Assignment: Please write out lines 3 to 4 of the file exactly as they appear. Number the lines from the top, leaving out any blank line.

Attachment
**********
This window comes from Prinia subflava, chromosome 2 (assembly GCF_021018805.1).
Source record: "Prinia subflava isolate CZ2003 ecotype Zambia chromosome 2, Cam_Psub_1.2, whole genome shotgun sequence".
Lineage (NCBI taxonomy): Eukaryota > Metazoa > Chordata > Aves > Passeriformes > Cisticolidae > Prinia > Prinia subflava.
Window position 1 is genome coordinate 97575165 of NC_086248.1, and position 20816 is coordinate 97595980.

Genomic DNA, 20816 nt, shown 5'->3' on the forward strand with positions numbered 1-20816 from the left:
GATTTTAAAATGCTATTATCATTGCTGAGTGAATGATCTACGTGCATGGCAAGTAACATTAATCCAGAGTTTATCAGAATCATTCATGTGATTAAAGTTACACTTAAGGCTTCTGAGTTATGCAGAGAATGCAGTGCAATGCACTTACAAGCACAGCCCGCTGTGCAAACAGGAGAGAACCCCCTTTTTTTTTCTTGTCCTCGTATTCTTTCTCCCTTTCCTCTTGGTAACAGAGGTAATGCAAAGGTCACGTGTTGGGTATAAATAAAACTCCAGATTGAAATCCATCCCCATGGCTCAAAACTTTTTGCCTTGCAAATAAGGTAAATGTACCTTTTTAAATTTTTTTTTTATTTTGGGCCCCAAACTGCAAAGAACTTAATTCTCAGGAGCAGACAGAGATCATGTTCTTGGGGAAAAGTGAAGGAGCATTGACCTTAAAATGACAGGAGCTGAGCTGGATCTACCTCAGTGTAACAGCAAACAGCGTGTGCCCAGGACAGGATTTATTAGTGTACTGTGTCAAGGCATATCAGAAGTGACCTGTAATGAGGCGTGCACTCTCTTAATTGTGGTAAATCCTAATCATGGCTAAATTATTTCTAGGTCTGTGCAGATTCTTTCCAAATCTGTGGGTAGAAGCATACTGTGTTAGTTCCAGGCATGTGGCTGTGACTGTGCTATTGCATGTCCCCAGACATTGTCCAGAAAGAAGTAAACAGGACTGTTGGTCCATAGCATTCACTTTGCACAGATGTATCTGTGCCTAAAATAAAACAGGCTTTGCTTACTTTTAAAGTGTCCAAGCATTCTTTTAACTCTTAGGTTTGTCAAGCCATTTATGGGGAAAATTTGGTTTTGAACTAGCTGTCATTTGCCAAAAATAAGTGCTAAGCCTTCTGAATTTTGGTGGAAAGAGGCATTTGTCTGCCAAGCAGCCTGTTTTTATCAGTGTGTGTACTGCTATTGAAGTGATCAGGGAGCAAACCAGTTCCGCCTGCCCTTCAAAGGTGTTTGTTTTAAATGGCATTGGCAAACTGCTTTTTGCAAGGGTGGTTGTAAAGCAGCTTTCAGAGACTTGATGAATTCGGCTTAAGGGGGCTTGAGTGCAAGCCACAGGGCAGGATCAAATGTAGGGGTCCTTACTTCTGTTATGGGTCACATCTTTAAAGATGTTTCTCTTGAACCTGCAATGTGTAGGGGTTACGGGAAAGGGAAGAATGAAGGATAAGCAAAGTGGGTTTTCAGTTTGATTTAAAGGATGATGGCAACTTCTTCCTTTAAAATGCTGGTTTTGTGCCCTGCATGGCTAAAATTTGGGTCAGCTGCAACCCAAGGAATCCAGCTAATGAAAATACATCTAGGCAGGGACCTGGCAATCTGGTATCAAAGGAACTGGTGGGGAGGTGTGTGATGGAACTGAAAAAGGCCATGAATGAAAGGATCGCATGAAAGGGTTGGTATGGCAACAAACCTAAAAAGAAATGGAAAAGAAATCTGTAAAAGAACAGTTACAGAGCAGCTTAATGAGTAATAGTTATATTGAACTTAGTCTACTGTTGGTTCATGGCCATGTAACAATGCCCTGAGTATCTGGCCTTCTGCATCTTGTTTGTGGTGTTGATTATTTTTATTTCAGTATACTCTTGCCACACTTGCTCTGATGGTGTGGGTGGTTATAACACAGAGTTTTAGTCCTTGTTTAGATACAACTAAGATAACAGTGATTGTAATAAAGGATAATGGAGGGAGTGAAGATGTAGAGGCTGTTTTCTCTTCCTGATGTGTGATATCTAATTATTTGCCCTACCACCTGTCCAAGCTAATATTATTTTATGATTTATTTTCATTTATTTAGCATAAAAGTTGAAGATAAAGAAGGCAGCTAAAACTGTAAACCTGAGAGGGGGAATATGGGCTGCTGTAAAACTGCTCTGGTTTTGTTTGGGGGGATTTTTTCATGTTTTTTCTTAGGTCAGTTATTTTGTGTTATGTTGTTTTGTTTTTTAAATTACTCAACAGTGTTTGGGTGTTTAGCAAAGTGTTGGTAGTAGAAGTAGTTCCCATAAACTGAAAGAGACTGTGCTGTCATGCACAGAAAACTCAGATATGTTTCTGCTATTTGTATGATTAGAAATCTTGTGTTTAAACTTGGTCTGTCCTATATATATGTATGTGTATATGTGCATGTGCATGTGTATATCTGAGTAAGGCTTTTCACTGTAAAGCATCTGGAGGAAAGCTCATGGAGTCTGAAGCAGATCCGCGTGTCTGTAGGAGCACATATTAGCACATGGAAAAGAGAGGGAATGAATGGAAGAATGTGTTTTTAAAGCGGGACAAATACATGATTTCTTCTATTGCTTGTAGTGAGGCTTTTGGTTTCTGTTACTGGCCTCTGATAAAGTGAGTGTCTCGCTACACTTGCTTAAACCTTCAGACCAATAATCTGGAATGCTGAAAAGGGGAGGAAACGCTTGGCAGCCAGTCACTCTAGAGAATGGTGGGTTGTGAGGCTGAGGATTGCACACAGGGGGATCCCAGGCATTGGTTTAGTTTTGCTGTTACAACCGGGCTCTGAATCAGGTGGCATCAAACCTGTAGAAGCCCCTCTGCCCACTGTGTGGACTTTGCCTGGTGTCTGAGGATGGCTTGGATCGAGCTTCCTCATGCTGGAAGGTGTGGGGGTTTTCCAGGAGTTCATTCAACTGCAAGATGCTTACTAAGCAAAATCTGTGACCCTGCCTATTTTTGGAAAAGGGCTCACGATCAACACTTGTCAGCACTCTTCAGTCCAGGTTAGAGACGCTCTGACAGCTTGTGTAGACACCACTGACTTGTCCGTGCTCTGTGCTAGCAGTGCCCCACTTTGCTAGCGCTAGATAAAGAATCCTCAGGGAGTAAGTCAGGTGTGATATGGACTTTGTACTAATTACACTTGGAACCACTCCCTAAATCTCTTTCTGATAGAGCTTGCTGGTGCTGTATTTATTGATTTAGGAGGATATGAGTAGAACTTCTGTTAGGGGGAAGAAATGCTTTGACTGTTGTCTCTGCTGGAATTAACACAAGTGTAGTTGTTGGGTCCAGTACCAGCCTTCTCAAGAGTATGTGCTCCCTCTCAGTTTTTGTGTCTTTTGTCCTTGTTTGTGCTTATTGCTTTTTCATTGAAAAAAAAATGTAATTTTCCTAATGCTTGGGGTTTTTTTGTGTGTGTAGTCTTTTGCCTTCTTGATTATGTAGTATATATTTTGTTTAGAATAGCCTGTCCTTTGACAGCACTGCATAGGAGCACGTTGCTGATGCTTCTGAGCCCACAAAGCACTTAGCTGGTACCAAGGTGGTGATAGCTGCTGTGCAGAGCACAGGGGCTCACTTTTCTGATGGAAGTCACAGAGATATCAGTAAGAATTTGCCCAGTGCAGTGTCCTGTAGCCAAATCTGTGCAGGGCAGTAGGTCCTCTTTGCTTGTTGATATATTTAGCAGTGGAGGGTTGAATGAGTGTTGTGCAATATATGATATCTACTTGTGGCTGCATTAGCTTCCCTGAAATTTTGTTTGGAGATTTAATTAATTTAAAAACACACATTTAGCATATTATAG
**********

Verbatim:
Lineage (NCBI taxonomy): Eukaryota > Metazoa > Chordata > Aves > Passeriformes > Cisticolidae > Prinia > Prinia subflava.
Window position 1 is genome coordinate 97575165 of NC_086248.1, and position 20816 is coordinate 97595980.